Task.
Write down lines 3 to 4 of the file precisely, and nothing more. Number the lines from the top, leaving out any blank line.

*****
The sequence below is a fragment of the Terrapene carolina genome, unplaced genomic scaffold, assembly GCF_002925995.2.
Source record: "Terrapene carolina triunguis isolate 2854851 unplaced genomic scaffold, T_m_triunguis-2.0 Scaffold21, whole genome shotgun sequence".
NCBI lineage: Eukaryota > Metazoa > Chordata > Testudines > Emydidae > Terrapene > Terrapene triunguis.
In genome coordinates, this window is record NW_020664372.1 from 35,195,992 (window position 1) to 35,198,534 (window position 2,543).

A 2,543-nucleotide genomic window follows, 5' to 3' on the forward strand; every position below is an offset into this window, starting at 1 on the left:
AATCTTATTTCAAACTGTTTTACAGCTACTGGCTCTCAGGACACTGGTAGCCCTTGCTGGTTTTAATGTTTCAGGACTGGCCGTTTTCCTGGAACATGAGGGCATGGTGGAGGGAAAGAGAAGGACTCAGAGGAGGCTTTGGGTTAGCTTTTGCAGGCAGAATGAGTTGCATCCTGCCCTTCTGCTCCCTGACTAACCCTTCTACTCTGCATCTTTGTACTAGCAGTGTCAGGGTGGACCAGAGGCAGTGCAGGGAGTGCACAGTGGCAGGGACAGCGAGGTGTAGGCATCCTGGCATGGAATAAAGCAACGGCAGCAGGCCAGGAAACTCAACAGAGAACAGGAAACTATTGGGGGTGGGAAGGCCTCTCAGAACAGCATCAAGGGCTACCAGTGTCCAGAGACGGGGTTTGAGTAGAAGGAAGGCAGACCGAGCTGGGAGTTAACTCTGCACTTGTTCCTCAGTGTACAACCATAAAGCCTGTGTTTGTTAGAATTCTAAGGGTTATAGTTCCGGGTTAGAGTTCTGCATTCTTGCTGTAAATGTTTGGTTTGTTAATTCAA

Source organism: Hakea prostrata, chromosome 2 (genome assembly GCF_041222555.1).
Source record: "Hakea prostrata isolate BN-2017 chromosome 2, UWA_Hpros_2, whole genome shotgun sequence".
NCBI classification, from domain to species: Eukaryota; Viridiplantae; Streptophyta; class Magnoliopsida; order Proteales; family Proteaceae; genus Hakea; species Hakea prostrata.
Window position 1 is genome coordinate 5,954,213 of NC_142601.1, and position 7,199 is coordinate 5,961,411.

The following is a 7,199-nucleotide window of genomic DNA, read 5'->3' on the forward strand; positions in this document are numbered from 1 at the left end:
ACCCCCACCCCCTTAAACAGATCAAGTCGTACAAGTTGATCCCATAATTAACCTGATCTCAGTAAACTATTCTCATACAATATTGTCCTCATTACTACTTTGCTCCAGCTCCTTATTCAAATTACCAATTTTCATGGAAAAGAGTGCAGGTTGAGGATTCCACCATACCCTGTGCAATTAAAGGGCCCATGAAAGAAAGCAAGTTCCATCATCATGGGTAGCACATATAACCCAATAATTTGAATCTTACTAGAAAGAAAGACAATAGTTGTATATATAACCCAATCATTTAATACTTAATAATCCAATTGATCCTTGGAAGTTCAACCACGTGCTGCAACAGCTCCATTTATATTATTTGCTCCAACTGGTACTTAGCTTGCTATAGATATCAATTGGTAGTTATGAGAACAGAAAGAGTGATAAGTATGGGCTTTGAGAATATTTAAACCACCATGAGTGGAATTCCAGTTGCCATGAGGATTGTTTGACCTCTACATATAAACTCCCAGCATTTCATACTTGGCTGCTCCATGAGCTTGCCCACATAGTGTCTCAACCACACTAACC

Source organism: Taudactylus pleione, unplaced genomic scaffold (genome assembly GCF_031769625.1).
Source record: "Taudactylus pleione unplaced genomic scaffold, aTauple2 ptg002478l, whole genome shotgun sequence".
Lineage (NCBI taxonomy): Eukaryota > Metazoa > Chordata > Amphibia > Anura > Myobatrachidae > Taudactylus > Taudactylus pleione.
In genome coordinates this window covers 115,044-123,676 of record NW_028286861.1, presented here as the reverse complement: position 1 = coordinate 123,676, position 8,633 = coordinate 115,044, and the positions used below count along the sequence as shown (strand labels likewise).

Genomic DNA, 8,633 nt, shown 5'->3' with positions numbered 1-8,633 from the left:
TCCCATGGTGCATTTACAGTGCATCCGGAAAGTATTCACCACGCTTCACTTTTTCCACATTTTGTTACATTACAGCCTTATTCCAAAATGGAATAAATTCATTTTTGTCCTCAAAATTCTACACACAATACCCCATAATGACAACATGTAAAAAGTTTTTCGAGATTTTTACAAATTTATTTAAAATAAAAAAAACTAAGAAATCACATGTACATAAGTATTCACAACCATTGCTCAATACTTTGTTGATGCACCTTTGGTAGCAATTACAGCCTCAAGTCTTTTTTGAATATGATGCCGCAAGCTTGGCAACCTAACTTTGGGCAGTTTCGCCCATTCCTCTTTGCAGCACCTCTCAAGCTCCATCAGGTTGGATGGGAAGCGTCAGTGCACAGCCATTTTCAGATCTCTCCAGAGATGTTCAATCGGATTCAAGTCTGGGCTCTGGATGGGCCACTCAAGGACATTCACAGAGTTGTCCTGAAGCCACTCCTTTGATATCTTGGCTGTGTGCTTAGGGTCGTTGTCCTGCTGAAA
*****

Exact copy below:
NCBI lineage: Eukaryota > Metazoa > Chordata > Testudines > Emydidae > Terrapene > Terrapene triunguis.
In genome coordinates, this window is record NW_020664372.1 from 35,195,992 (window position 1) to 35,198,534 (window position 2,543).